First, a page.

Archive for August 15th, 2017

Warsaw poet Julia Fiedorczuk and “the only solid ground for empathy”

Tuesday, August 15th, 2017
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“The vulnerability of bodies” (Photo: Radek Kobierski)

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Yesterday was the anniversary of Nobel poet Czesław Miłosz‘s death. What better way to celebrate his legacy than to note the influence he’s had on a younger generation?

In his later years, the Polish maestro worked on translating the Psalms into Polish – he even taught himself Hebrew for the task. The result became a classic in the Polish language. And the endeavor bore fruit in his own poetry. His last poems are redolent with the cadences of the Psalms, along with their timeless spirit of grief and hope.

His psalms, and the effort to recreate them, have inspired others – notably the Warsaw poet Julia Fiedorczuk. “I gradually started studying the Hebrew originals with the help of a friend who knows Hebrew. I also looked at other translations into Polish – many Polish poets have translated the Psalms.”

“I’m attracted to Psalms because they express an attitude of gratitude and trust, even though some of them are written from the depth of despair,” she wrote me. “It is a desperate moment for the world right now, and in my Psalms I focus on contemporary problems. I also attempt to articulate a kind of post-religious metaphysics rooted in the experience of the vulnerability of bodies (human and non-human), which I believe to be the only solid ground for empathy.”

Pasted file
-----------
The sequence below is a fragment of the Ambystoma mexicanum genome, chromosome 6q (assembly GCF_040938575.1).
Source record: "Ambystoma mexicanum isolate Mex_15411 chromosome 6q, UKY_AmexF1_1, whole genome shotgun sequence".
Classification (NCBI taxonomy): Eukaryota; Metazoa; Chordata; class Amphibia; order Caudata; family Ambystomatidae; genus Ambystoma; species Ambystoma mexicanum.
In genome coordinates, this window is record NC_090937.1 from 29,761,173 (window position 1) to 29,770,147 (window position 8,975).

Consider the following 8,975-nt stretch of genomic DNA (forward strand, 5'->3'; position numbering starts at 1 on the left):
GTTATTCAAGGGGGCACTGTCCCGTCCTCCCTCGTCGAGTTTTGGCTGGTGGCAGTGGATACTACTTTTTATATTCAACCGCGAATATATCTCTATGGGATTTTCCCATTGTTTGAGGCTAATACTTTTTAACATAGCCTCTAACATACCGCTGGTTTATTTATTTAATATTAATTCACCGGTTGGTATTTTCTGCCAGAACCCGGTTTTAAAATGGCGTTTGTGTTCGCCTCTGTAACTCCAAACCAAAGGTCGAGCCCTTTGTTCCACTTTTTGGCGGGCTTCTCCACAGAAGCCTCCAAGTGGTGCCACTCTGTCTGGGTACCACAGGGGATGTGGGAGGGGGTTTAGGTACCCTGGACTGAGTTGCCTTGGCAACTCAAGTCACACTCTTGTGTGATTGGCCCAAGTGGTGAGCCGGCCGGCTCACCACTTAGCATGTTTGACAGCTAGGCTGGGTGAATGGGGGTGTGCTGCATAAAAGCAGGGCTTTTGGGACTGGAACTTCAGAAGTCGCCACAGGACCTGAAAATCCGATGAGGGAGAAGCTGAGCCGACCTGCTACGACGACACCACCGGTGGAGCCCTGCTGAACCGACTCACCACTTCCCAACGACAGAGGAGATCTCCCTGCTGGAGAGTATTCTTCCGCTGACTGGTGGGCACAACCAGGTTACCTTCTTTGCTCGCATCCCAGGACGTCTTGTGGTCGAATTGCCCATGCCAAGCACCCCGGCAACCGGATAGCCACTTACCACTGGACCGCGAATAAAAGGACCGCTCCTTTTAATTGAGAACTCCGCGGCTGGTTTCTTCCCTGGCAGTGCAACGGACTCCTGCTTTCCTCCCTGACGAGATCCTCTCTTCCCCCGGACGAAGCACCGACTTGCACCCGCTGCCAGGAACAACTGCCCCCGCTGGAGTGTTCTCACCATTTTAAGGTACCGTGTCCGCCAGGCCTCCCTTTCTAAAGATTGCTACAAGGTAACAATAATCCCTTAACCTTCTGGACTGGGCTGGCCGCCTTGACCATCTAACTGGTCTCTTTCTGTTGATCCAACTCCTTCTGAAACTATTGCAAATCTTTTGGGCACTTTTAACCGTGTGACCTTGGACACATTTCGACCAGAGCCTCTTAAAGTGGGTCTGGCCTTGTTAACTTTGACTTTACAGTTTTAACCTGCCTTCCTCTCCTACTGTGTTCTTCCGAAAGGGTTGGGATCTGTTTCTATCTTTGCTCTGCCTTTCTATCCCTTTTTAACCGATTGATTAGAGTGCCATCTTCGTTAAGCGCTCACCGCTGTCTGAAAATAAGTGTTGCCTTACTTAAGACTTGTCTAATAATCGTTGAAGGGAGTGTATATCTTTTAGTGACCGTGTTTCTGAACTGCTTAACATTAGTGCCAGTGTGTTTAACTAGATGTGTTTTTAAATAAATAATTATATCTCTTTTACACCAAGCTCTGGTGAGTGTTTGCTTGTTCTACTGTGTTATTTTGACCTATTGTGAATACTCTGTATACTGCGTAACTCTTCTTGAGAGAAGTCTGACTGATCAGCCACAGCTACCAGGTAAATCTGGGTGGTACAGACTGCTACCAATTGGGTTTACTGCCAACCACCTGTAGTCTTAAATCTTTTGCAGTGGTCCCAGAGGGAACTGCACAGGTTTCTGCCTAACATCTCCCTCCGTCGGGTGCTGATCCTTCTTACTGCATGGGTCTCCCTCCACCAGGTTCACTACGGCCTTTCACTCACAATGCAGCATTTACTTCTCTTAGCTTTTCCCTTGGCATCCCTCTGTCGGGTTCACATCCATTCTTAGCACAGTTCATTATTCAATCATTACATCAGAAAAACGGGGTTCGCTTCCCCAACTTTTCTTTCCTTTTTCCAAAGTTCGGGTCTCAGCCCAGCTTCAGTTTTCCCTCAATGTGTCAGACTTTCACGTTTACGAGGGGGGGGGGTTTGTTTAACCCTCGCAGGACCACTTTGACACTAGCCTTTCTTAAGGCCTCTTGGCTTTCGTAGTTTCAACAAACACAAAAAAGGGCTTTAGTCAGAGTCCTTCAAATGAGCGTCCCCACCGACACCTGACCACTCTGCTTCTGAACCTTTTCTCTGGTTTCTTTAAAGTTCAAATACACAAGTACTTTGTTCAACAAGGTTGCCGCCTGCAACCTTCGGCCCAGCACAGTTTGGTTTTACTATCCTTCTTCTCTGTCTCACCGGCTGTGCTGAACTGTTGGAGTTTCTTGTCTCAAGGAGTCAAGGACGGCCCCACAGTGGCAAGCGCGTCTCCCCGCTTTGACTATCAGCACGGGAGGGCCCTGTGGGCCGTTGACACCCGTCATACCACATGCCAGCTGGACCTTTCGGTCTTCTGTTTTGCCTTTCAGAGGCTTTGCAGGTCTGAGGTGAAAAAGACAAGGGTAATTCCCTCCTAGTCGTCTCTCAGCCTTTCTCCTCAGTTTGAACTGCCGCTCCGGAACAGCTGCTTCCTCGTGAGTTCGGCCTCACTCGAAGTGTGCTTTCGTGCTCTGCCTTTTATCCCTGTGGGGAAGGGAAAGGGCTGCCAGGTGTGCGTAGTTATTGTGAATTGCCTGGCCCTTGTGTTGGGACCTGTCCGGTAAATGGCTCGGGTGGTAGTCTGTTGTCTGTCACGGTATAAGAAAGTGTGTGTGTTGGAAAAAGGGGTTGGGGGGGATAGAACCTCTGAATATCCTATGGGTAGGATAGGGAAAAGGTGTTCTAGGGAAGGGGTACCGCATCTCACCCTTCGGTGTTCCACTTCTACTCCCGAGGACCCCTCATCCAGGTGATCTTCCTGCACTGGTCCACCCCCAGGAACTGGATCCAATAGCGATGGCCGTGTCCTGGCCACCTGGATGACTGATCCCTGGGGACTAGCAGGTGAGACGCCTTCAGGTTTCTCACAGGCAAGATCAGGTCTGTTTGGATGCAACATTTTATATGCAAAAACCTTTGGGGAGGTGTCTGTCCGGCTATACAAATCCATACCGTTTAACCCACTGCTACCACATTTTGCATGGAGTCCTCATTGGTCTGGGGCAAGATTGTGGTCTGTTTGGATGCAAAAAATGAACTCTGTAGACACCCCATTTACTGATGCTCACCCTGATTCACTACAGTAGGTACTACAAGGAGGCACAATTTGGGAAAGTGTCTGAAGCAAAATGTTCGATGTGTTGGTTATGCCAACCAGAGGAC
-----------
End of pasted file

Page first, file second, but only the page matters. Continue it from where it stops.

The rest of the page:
“My Psalms do relate to the originals, some very loosely, some a bit more closely. Sometimes they contain quotes (the Polish versions will allude to Miłosz’s versions). My Psalm 25 is a kind of ‘translation.’ Sometimes the allusion is only thematic, sometimes there is irony and distance (where Psalms of David glorify violence and anthropocentrism). It is an on-going experiment and I have no idea where it will take me.”

Psalm 31 was my favorite among the ones I’ve seen. Now it’s included in her new collection in English, Oxygen (translated by the inestimable Bill Johnston), published by Zephyr Press. The connection with its majestic prototype is indeed loose – it’s more a meditation on it. I see the homage, however, in the “mesh of branches,” which recalls the fourth verse of the psalm: “Pull me out of the net that they have laid privily for me: for thou art my strength.”

 

Psalm XXXI

for K.K.

a chickadee had perched on the windowsill like a message
generated by the mist, October
was turning into November in the birches oaks alders,
in the frost-resistant flowers, in the cemeteries
where our fathers wrote no memoirs,
where they would not recognize our children, our
poems, ourselves. The television was showing Poland
that had perished, and then had not perished, and then
again had perished, and then not, and then the sun
flung up a mesh of branches, all at once
the chickadee was absorbed by sky before I could say
remember, remember me –

Trans. Bill Johnston